Divorce is always difficult, but there are additional tax complications if one partner is non-domiciled or has non-resident status. The earlier tax implications are considered, the better the results and we frequently navigate the pitfalls to maximise the tax reliefs available for our UK and overseas clients.
Tax provisions apply equally to divorces and the cessation of civil partnerships; and unbeknown to many, the permanent separation timing will make an impact, especially with Capital Gains Tax.
Couples living together during the separation tax year may transfer assets to each other during the year on a ‘no gain no loss’ basis. However, for any subsequent years before the final dissolution order or decree absolute, assets are transferred at market value, and may generate significant tax liabilities. Post decree absolute transfers are not automatically at market value unless they are not ‘on arm’s length terms’.
With regard to property, the main residence is predominately exempt from Capital Gains Tax, but reliant on the occupation of the taxpayer, except for the final 18 months. Therefore, with a lengthy separation and divorce process, careful planning is essential to preserve tax reliefs for the non-occupying spouse or civil partner. In addition, should the marital home be retained to ensure the protection of young or vulnerable family members, the tax circumstances vary again.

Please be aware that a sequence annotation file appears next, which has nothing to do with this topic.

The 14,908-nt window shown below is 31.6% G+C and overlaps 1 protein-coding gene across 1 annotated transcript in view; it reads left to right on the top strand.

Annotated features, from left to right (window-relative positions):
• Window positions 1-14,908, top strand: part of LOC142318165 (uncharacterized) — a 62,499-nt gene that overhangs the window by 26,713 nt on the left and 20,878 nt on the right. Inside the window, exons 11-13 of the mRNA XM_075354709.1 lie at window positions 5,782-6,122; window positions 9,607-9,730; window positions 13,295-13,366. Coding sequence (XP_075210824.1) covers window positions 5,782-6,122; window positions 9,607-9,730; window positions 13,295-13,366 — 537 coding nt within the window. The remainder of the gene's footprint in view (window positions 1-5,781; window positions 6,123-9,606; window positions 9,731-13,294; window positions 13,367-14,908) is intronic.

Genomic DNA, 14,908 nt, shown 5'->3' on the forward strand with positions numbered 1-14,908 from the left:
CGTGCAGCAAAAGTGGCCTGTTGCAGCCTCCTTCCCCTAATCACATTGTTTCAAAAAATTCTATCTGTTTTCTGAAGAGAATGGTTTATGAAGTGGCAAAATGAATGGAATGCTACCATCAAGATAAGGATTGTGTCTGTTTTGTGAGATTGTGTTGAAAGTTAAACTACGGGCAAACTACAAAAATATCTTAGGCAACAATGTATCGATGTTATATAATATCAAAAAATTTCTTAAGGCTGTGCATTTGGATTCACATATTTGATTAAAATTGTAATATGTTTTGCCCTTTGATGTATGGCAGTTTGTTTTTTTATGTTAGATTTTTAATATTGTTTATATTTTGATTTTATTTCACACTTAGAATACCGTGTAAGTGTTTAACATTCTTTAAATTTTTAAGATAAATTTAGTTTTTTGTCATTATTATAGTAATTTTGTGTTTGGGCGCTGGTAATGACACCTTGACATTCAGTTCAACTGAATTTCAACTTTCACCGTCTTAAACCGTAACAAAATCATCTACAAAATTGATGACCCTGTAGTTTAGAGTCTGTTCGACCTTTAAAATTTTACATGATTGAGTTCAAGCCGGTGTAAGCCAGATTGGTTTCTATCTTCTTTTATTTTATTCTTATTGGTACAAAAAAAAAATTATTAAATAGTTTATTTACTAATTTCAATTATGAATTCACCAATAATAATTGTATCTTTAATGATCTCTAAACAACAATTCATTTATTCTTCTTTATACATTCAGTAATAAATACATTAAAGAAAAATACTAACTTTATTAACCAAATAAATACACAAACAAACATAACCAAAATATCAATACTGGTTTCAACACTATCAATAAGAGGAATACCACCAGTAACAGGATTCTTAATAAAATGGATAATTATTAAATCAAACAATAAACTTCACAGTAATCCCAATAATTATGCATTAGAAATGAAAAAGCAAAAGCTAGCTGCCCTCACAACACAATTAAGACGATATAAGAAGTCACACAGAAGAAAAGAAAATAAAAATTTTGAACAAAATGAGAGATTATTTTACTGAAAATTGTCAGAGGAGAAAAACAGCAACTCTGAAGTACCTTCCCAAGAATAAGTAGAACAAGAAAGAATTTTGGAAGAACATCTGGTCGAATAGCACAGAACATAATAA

Tax benefits may be gained from dividing jointly owned investment properties. For non-residents, non-residential capital gains tax ‘NRCGT’ only applies to gains on UK residential property from 6 April 2015. A tax return must be submitted to HMRC within 30 days of disposal, along with payment of the tax.
Importantly, a payer is not able to claim tax relief on maintenance payments and they are tax-free for the recipient in the UK, but some countries will apply tax to spousal and child maintenance.
In all cases tax advice in the local jurisdiction should be sought. For a resident non-domicile remittance basis user, transfers should be carefully considered to avoid taxable remittances.
If you would like any further information on divorce associated tax liabilities, please feel free to call Everfair’s friendly team on 01932 320800, email firstname.lastname@example.org
, or visit the website www.everfairtax.co.uk